Does bullet lube effect powder ?

Discussion in 'Reloading' started by TexMex247, Jul 10, 2009.

  1. TexMex247

    TexMex247 Well-Known TGT Supporter

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    I was just reloading some berrys 230gr RN bullets for the 45acp when I noticed the obnoxious amount of lube all over them. The first time I reloaded them I didn't think much of it. However, my last time out shootin', they sat in the sun a while and proceeded to melt off all of the excess near the crimp. Does melted lube on the underside effect the powder ? I cleaned off the bases this time just to be certain that none would melt off onto my powder. Anyone have any experience with messy bullets tainting your powder ? Or does it just burn off all the same ? I would like to know if someone has chronied them to check for a difference . :texas:
     


  2. Bullseye Shooter

    Bullseye Shooter Active Member

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    I guess my first question would be how much is "obnoxious"? But to answer your question, lube inside shouldn't be a problem since there couldn't be that much of it.

    When I first started shooting Bullseye back in the 1970s and started loading lead bullets for the .45 ACP, I was told to store them in boxes with the bullets pointed down just in case they did get hot. Back then, lubes weren't quite as good as they are now and they did have a tendency to get soft if left in the sun, etc.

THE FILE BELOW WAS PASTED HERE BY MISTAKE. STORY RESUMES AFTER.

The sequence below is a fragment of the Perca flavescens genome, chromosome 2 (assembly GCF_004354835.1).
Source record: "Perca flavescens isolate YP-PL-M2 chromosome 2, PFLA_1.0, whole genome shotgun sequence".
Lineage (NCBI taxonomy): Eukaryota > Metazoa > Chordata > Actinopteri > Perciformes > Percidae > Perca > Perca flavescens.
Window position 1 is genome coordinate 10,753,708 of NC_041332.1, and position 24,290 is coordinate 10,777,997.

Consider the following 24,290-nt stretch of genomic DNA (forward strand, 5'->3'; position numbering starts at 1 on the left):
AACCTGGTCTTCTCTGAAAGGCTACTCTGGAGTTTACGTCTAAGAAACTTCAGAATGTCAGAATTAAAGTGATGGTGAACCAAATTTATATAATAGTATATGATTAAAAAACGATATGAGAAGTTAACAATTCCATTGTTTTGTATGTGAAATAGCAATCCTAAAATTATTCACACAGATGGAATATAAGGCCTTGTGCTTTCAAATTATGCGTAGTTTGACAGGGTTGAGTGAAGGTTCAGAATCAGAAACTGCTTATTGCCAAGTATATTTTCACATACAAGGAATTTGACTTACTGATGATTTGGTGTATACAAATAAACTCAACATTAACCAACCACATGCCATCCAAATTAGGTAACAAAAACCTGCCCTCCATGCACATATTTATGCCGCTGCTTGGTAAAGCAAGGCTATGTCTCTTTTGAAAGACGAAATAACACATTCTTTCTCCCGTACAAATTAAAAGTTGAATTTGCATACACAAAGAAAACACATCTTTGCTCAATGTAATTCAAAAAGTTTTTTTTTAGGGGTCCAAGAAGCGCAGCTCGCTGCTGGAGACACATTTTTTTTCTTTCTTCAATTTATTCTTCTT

That advice seems a little over cautious, now that I have been doing this longer. The crimp along the case wall between the inside and the bullet should keep any lube that got soft from leaking down in to the powder.

    Of course, it's not a good idea to leave any ammo out in the hot sun, just because. It's certainly not going to get any hotter than when you pull the trigger on it, but it just seems reasonable to keep it in the shade if possible.

    Having said all that, I did leave some .22 ammo in my gun box in the sun when I was shooting a match in Phoenix. The lube on the .22s got really soft and I experienced some flyers when we were shooting the rapid fire stage of the match. In each string, it seemed like four of the rounds would go where they were supposed to and the fifth would end up in the nine or eight ring. Of course, it may have been me, since it was HOT. And that was with .22 ammo which has a different kind of waxy lube on it compared to what Berry's uses.

    Sorry to be so long on an answer. Hope it helps.
     
  3. MadMo44Mag

    MadMo44Mag TGT Addict